Oracle today released a critical patch update for its Java software that fixes at least 40 security vulnerabilities in this widely deployed program and browser plugin. Updates are available for Java 7 on both Mac and Windows.
The latest patch brings Java 7 to Update 25 (looks like Oracle has finally followed through on its promise to stop shipping updates for Java 6). In its accompanying advisory, Oracle notes that 37 of the 40 vulnerabilities fixed in this update may be remotely exploitable without authentication — that is, they can be exploited over a network without the need for a username and password.
If you really need and use Java for specific Web sites or applications, take a few minutes to update this software. Updates are available from Java.com or via the Java Control Panel. Keep in mind that updating via the control panel will auto-select the installation of the Ask Toolbar, so de-select that if you don’t want the added crapware.
Other, seriously consider removing Java altogether. I’ve long urged end users to junk Java unless they have a specific use for it (this advice does not scale for businesses, which often have legacy and custom applications that rely on Java). This widely installed and powerful program is riddled with security holes, and is a top target of malware writers and miscreants.
If you have an affirmative use or need for Java, unplug it from the browser unless and until you’re at a site that requires it (or at least take advantage of click-to-play). Java 7 lets users disable Java content in web browsers through the Java Control Panel. Alternatively, consider a dual-browser approach, unplugging Java from the browser you use for everyday surfing, and leaving it plugged in to a second browser that you only use for sites that require Java.
There are a couple of ways to find out if you have Java installed and what version may be running. Windows users can click Start, then Run, then type “cmd” without the quotes. At the command prompt, type “java -version” (again, no quotes). Users also can visit Java.com and click the “Do I have Java?” link on the homepage. Updates also should be available via the Java Control Panel or from Java.com.
Mac OS X 10.6 (Snow Leopard) users who have Java should check Software Update for any available updates. Mac OS X 10.7 (Lion) and 10.8 (Mountain Lion) users can grab the updated version of Java from Java.com.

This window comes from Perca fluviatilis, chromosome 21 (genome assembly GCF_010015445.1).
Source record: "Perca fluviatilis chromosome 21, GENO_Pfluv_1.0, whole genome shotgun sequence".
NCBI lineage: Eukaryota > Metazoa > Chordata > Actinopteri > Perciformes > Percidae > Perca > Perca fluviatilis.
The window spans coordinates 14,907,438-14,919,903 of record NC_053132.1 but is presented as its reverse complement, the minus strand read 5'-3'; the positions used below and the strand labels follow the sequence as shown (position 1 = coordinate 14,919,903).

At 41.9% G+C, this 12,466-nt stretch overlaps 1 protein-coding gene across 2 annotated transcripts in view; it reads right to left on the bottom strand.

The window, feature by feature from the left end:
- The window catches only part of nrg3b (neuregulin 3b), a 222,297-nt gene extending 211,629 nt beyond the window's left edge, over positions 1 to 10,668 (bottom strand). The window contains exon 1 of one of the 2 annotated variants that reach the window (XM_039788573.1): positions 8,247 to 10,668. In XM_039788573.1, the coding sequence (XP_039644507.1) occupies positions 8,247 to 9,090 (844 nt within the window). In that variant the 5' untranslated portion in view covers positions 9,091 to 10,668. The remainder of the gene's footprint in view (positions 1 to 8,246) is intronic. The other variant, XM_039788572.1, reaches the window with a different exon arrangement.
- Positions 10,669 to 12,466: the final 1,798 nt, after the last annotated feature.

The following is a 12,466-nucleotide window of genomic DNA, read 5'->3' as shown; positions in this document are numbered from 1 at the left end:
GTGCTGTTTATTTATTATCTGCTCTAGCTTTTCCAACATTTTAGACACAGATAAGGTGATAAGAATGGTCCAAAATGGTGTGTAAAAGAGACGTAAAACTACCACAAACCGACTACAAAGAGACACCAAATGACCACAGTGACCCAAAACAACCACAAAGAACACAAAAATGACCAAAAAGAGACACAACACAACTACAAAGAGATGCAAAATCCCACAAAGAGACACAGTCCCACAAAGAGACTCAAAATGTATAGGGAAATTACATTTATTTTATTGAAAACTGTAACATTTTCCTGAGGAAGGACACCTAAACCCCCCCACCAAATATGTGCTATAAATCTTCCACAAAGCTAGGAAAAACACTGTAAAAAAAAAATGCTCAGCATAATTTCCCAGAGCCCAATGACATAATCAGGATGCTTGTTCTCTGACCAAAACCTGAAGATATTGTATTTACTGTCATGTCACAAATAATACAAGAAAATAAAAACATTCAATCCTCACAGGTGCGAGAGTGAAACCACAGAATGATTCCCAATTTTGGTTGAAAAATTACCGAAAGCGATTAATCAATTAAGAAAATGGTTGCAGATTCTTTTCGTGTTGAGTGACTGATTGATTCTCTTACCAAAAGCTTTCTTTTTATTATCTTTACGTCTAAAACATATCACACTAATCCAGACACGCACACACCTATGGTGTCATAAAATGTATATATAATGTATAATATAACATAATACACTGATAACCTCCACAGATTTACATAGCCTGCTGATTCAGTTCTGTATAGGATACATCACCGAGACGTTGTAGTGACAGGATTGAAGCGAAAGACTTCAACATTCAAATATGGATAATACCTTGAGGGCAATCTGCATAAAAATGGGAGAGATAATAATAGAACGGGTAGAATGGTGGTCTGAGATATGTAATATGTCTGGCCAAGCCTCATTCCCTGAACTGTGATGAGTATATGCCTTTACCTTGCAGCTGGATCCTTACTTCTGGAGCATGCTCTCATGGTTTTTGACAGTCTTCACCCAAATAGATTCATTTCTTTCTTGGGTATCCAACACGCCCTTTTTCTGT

Nice tip, I have forwarded to my team in case they did not see it. I like how you acknowledge the issues with enterprises that usually have legacy apps that require different versions of Java. It is not good, but what we have to deal with..
Apple’s update to Java today brought Java 6 to 1.6.0_51, in addition to Oracle’s Java 7u25. So at least Apple is still supporting Java 6…for whatever that’s worth.
“Java SE 6 End of Public Updates
Oracle no longer posts updates of Java SE 6 to its public download sites. All Java 6 releases up to and including 6u45 have been moved to the Java Archive on the Oracle Technology Network, where they will remain available but not receive further updates.”
“Apple Java 6 for Mac OS X
For Java versions 6 and below, Apple supplies their own version of Java. For Mac OS X 10.6 and below, use the Software Update feature (available on the Apple menu) to check that you have the most up-to-date version of Java 6 for your Mac. For issues related to Apple Java 6 on Mac, contact Apple Support. “
So for all you enterprise users who must, sadly, rely on Web apps which have not yet been rewritten to accommodate Java 7 DESPITE PLENTY OF ADVANCE NOTICE, take all your personal information and data files off your office PC.
Maybe you’ll get lucky and the next version of the app won’t require Java at all.